The National Eligibility-cum-Entrance Test (NEET) is the gateway to studying medicine. It is the entry point to students who are taught to save lives. Ironically, every year, when the NEET results are out, lives of a few students are snuffed out. This tragic turn of events are witnessed more in Tamil Nadu where the students from economically disadvantaged groups fail to make the mark to gain entry to medical colleges despite scoring high marks in Class 12. Their inability to pay lakhs of rupees to take coaching in expensive centres is the greatest hurdle in getting admission to government medical colleges. The prohibitive fees do not allow them to go anywhere near the private medical colleges too.
The situation was different in the pre-NEET era (NEET was conducted for the first time in 2013) when many students from rural background and those studied in regional languages got admission to medical colleges. This has been vindicated by the Justice A. K. Rajan Committee which studied the issue threadbare in the context of Tamil Nadu. However, most of its findings could be applicable in the case of students from other States too. The committee used several parameters like studying in Tamil medium school, education in government school, being a first generation graduate, inability to attend coaching classes, and belonging to families with less than Rs. 2.5 lakh annual income. On every parameter, the committee found that the share of students from less privileged sections who got admission to medical colleges had fallen to abysmal level after the introduction of NEET.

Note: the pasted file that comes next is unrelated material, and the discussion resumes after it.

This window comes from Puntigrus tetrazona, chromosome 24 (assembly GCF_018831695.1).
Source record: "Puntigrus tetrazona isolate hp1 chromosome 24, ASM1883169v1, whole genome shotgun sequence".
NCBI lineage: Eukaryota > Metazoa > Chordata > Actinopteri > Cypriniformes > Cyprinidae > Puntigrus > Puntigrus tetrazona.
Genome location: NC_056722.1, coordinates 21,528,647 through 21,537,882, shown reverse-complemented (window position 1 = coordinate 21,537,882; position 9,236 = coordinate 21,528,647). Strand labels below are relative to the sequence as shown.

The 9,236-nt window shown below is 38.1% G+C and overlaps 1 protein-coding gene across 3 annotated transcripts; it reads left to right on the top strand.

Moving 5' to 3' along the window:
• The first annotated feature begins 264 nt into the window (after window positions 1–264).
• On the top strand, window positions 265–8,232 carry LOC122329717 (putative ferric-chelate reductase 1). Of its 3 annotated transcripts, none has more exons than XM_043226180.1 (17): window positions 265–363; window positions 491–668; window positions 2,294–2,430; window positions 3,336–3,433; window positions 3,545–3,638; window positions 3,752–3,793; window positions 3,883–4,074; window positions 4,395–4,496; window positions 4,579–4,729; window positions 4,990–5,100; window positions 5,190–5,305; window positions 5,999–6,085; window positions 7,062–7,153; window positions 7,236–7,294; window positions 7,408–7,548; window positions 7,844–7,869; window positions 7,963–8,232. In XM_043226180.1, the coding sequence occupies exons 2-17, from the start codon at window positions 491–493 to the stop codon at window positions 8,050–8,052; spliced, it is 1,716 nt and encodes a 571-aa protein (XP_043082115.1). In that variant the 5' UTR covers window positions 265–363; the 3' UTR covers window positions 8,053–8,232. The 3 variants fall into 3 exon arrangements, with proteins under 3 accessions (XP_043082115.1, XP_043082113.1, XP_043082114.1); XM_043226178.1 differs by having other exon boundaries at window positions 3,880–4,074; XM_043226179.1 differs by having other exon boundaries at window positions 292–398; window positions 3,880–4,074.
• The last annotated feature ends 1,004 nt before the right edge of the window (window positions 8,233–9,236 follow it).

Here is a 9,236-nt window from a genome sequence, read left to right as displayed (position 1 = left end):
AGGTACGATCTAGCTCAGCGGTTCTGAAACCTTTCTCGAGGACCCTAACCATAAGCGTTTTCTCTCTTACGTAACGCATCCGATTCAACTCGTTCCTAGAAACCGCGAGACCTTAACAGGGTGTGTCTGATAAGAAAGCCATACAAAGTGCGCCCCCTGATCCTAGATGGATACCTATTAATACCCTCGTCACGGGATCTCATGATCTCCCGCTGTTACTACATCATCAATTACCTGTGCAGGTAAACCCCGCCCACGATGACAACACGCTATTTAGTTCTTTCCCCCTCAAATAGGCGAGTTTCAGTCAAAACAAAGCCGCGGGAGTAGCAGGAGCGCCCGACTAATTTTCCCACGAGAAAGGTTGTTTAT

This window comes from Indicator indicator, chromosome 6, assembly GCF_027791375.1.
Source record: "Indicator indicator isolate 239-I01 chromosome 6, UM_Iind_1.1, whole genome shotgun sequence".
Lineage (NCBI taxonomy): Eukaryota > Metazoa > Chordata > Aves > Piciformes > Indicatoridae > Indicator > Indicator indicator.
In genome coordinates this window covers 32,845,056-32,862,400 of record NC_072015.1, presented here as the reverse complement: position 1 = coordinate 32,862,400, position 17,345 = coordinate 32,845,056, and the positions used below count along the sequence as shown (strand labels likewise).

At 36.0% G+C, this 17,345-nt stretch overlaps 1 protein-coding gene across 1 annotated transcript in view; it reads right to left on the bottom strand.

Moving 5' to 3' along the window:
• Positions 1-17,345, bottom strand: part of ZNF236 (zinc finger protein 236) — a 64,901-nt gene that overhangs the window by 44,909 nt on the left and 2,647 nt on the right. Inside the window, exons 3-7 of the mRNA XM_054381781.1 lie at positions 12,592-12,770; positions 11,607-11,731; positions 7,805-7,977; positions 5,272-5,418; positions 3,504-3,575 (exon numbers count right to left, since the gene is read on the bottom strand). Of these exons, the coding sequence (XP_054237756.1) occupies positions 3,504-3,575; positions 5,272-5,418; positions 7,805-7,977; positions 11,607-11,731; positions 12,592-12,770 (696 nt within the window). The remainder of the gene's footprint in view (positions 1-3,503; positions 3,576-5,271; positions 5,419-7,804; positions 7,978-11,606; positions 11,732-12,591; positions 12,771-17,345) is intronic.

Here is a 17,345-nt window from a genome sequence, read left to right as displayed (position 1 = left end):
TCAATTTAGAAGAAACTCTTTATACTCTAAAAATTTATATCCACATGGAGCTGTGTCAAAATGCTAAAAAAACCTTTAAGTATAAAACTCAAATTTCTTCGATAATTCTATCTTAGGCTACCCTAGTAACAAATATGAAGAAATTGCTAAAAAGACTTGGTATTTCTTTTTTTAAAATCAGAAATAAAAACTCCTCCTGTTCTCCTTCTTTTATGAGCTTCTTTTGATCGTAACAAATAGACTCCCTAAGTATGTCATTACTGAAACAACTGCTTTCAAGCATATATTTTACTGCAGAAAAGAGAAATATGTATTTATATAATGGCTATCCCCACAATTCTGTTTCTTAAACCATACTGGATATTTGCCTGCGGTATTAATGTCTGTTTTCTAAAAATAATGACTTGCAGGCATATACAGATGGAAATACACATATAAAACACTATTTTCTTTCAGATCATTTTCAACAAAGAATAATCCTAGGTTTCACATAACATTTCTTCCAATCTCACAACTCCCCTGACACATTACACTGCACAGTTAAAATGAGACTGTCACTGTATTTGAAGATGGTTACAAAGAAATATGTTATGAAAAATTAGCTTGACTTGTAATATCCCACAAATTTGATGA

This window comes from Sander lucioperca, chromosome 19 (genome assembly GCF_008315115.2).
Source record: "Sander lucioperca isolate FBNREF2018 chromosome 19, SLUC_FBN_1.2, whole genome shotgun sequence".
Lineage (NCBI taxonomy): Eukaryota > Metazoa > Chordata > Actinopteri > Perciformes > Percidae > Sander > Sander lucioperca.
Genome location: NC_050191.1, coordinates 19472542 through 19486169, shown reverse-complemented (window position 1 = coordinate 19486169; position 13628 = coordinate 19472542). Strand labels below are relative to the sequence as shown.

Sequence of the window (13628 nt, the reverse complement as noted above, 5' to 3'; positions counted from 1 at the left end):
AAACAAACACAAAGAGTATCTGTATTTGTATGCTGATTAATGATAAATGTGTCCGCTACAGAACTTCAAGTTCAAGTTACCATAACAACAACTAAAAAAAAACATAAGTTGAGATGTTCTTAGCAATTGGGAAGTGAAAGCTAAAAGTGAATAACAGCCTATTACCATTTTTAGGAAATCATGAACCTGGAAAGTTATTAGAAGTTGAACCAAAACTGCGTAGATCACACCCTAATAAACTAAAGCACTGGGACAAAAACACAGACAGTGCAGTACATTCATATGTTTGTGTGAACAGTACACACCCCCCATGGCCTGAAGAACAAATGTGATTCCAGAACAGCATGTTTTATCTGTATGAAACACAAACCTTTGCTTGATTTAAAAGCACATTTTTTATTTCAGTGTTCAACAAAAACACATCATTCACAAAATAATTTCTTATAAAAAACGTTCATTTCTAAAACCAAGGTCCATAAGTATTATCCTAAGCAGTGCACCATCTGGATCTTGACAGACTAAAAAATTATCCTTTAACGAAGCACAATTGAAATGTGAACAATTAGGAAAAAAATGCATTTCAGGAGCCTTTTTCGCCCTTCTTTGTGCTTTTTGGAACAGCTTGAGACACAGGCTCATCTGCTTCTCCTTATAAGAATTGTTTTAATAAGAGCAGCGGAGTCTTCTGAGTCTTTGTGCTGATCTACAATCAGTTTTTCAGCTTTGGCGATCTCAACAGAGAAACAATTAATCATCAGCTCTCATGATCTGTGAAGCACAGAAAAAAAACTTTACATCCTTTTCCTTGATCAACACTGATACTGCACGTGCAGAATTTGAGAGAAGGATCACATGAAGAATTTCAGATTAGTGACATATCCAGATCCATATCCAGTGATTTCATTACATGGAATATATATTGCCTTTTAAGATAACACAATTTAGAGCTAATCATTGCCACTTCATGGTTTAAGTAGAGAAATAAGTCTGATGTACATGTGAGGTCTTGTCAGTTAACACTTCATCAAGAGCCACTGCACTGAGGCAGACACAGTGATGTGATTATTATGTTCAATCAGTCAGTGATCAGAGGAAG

It is enough to quote a couple of data, from the whole lot of them in the report, to prove the damage NEET has done to poor students. The percentage of CBSE students who got admission to MBBS increased from a miniscule 0.39 % to 24.9 % in just one year after the introduction of NEET. On the other hand, the number of government school students decreased from 34 students to just three, in Tamil Nadu, after its introduction. Though the scope of Rajan committee report is restricted to one State, its findings have wider ramifications. The introduction of NEET has affected the States’ right to run medical institutions and select candidates according to methods which they feel more equitable. Many States are faced with an acute shortage of doctors in rural areas as majority of those coming out of medical institutions have an urban background and are unwilling to tread roads leading to villages. Those who have shelled out a huge amount of money to get a medical degree may not be inclined to serve in rural areas. Hence there is a need for overhauling the medical education if the healthcare system across the country has to become robust.
At the same time, as one argues against the present method of common entrance test, one should not forget that leaving the admission criteria to States might lead to vested interests cornering seats and distributing it to unworthy candidates. Any remedy to the existing skewed medical admission process has to come after consultation with all stakeholders and experts in the field. The outcome should help more students from disadvantaged sections to get admission to medical colleges which, in turn, will help to build up the healthcare system in States. Or else it will remain nothing more than window-dressing.